It's a time of transition now. We are underway and en route through, and eventually out of the waters of the Phoenix Islands archipelago, out of Kiribati, and back to Fiji. We are rolling, but not so badly that we cannot work. On our last two days of diving, while I was running transects, Craig Cook tried out the Nikon D2X-coral fluorescence rig. The purpose of the rig is to make it easier to quantify very young coral recruits – or at least some portion of the coral recruit pool, by taking advantage of fluorescent pigments produced by the coral animal and its symbiotic algae. I'm grateful to Craig for taking the time to parallel-task while I was preoccupied with Stuart on fish transects.
Anyway, it worked! Craig ran around with the funny yellow goggles over his mask (borrowed from Randi) and my blue pulsing LED light, to find interesting fluorescent signatures on corals, then photographed them with the same filter gear fitted to the Subal housing of the D2X.
Orona Atoll, Phoenix Islands Protected Area, Kiribati.
© Google Earth
The common Montipora
encrusting the sites we've been diving in the lee of Orona has brilliantly green fluorescent epitheca (growing margins). The next day, I think Craig might have gotten some of the brilliant electric pinky-orange epitheca and wound regrowth areas of the Porites lobata
and Porites lutea
groups. There are also what appear to be coralline algae out here that fluoresces at the same or similar spectral peaks; that I'd not seen before.
For our last dive, the two skiffs made off for Orona's northern point, choosing two adjacent sites a few hundred meters apart. The other group wound up on an area of rich coral regeneration. We pulled the short stick, and the dive that resulted invoked some of the strongest and most conflicting emotions I have ever felt while in the field- and scientific objectivity be damned, field experiences can evoke some very strong emotions. We descended into a vast coral graveyard. Here was a place where the coral growth of an earlier epoch (the epoch that ended for the Phoenix Islands in the fall of 2002) had clearly been truly magnificent. The tombstones that stood in for corals were large and majestic. The scene was littered with large dead and collapsed table corals, reaches of fingery rubble, and great domes of dead and partly living Lobophyllia falling away in columnar shards like cracked cassava.
|Photos © Randi Rotjan, New England Aquarium|
The whole area was covered by a crunchy and friable mass of multilayered coralline algae. When you pulled a chunk away, pieces of coral skeleton came away with it, like a rotten tooth, exposing the bright orange telltales of a destructive boring sponge. Point one: something vast and terrible had befallen this reef. It came from the sky; and ultimately from New York, Tokyo, London, and Beijing.
Searching along the transect lines for the fishes it was our job to record, it was soon apparent that here, as elsewhere, there were healthy populations of herbivores and big predators. There was also an abundance of young coral colonies poised to refill the void. Point two: the reef had formidable regenerative power and was just then in the process of reinventing itself.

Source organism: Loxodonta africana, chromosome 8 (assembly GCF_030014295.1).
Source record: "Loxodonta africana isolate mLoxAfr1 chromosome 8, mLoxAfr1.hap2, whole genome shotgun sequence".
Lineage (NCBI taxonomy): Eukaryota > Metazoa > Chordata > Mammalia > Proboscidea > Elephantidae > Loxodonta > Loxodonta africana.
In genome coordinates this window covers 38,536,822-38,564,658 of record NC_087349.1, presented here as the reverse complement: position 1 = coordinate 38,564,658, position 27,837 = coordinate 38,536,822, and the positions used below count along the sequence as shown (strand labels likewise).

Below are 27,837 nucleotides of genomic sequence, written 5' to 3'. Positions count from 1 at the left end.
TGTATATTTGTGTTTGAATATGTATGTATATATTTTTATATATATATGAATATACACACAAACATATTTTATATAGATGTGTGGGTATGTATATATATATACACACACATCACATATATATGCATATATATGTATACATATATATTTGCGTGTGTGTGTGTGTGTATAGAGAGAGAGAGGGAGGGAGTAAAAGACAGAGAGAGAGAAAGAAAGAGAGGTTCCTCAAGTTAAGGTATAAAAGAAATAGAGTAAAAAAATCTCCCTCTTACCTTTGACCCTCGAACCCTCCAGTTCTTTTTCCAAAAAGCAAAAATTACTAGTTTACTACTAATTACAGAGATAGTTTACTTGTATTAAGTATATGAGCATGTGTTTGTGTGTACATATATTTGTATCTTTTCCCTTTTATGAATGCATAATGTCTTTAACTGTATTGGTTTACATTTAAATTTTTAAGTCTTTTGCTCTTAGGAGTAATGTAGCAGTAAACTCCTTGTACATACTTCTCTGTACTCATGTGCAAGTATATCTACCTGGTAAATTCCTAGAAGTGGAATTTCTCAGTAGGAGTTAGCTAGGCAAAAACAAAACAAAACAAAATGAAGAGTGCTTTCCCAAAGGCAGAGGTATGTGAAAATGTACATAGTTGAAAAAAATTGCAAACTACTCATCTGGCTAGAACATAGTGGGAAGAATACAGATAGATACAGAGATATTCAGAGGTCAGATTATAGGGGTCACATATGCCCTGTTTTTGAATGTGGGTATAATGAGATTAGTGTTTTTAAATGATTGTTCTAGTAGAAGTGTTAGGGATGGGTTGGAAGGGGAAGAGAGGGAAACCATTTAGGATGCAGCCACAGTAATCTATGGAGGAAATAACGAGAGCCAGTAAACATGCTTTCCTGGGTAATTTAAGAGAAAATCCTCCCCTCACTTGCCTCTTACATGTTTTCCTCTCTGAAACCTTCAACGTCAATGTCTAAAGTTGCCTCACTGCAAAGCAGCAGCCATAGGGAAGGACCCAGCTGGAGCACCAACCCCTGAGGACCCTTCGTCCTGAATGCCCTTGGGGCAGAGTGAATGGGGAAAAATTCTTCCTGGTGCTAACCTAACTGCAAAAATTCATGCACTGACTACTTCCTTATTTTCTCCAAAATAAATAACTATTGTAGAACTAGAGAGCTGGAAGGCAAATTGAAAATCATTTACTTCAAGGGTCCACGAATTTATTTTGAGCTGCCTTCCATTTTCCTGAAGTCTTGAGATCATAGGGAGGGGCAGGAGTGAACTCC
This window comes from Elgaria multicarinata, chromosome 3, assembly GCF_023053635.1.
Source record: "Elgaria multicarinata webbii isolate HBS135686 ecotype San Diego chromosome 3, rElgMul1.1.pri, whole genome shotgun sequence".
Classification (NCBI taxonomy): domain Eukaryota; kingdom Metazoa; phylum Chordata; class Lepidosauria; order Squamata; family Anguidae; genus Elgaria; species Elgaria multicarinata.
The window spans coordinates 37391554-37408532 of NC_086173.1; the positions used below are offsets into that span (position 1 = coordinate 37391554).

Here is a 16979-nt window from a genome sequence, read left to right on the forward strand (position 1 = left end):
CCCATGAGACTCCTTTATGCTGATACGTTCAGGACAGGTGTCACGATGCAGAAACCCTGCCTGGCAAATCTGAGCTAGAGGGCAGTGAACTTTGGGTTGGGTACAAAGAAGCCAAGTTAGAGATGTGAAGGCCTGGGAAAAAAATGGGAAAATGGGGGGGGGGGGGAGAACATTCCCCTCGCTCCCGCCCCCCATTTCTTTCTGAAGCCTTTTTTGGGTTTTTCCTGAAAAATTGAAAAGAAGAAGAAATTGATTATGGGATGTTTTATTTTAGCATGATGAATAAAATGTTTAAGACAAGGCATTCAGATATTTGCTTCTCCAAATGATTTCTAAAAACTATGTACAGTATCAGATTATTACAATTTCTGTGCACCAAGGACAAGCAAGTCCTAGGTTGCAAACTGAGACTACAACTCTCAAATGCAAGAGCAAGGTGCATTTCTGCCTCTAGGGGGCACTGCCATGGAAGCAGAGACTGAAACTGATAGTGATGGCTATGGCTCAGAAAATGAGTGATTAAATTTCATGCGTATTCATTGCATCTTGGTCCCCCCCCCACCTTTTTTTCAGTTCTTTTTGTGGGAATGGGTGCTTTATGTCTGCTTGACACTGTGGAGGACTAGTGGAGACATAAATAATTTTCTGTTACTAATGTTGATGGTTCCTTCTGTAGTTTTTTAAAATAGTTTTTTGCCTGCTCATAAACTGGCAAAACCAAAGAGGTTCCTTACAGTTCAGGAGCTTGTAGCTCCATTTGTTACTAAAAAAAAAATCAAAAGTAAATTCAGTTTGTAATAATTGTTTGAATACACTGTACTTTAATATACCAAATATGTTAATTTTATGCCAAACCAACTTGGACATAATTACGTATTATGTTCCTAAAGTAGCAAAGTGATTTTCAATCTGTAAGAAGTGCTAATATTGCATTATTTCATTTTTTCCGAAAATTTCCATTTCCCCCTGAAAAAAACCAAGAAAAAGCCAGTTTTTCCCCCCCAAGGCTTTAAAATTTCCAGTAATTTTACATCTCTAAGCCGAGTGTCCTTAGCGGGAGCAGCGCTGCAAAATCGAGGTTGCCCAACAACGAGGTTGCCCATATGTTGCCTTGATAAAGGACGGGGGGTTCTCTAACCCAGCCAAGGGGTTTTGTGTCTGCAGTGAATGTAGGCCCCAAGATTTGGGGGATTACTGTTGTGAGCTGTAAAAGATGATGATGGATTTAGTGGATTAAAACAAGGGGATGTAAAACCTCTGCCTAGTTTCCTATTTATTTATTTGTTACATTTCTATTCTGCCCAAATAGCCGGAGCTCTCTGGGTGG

After the transects were done, both Stuart and I were drawn to the depths to round out our diversity survey, but also for a moment of that special peace associated with the change in the sound of your regulator, and the darkening of the world about you as you descend below 100 feet.
There we found a refugium for greatness. Sharks, giant Napoleon wrasse, and unicornfishes paraded before us. Curtains of purple queen basslet hung themselves up and down in the water column above the rapidly sloping atoll ramparts. And there, down below us in the slightly cooler, deeper waters, scaling the walls into the depths as far as we could see like a bird's feathered nape, tier upon tier of lush, living foliaceous corals. The overlapping plates were fixed precariously to the reef like crowds at a spoonhanger's convention. The dive near its end, we rose to the lip of the drop-off.
Looking up into the shallows, terse warning and harsh punishment. Looking across the young corals and down into the gloriously feathered reef slope, hope and fulfillment. By then my decompression warning had advanced from green to yellow, and it was time to move back to the shallows before surfacing to the skiff, to the Nai'a, to Fiji, to Boston, and back to what passes for normal existence. But a dybbuk that had struck deep within me, and lodged there, had begun its mischief. It would haunt me through the data analyses, the writing of papers, and the telling of its story through a once much smaller voice that had been my own.
This morning Greg called an all staff meeting to list and prepare our documents and products from this expedition. It begins with quick-look reports for the Kiribati Government, for the IUCN, for the partner organizations. But our juiciest morsels will emerge in scientific papers and the popular media…and ultimately, in the special wisdom that grows from returning to a once untouchable place again and again; to watch as it and the world it represents dances and drops, dances and drops, each in turn of its seven veils of mystery and excitement.
– Les Kaufman, Conservation International Marine Management Area Science Program
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